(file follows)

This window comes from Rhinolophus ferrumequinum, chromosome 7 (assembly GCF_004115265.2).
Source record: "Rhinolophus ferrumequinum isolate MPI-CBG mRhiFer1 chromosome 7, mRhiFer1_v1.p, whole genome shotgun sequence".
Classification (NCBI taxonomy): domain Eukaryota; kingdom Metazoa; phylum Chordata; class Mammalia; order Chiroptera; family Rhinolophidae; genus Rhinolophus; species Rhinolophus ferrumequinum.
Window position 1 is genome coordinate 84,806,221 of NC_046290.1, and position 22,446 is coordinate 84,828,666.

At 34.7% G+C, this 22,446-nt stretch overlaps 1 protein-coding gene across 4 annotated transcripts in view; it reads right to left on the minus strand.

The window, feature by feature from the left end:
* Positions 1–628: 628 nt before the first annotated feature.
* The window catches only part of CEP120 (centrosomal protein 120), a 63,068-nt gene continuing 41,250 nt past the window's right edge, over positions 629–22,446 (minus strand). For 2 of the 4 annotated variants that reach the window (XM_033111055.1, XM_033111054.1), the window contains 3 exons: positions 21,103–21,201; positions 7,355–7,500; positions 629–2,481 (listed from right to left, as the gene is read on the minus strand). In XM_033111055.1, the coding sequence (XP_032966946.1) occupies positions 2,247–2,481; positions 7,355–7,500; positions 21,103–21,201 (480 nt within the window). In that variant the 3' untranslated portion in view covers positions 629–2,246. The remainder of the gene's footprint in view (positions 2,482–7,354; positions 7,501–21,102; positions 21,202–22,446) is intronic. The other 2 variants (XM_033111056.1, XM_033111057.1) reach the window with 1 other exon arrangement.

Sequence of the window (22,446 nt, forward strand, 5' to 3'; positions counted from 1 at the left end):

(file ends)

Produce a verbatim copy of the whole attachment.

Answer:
This window comes from Rhinolophus ferrumequinum, chromosome 7 (assembly GCF_004115265.2).
Source record: "Rhinolophus ferrumequinum isolate MPI-CBG mRhiFer1 chromosome 7, mRhiFer1_v1.p, whole genome shotgun sequence".
Classification (NCBI taxonomy): domain Eukaryota; kingdom Metazoa; phylum Chordata; class Mammalia; order Chiroptera; family Rhinolophidae; genus Rhinolophus; species Rhinolophus ferrumequinum.
Window position 1 is genome coordinate 84,806,221 of NC_046290.1, and position 22,446 is coordinate 84,828,666.

At 34.7% G+C, this 22,446-nt stretch overlaps 1 protein-coding gene across 4 annotated transcripts in view; it reads right to left on the minus strand.

The window, feature by feature from the left end:
* Positions 1–628: 628 nt before the first annotated feature.
* The window catches only part of CEP120 (centrosomal protein 120), a 63,068-nt gene continuing 41,250 nt past the window's right edge, over positions 629–22,446 (minus strand). For 2 of the 4 annotated variants that reach the window (XM_033111055.1, XM_033111054.1), the window contains 3 exons: positions 21,103–21,201; positions 7,355–7,500; positions 629–2,481 (listed from right to left, as the gene is read on the minus strand). In XM_033111055.1, the coding sequence (XP_032966946.1) occupies positions 2,247–2,481; positions 7,355–7,500; positions 21,103–21,201 (480 nt within the window). In that variant the 3' untranslated portion in view covers positions 629–2,246. The remainder of the gene's footprint in view (positions 2,482–7,354; positions 7,501–21,102; positions 21,202–22,446) is intronic. The other 2 variants (XM_033111056.1, XM_033111057.1) reach the window with 1 other exon arrangement.

Sequence of the window (22,446 nt, forward strand, 5' to 3'; positions counted from 1 at the left end):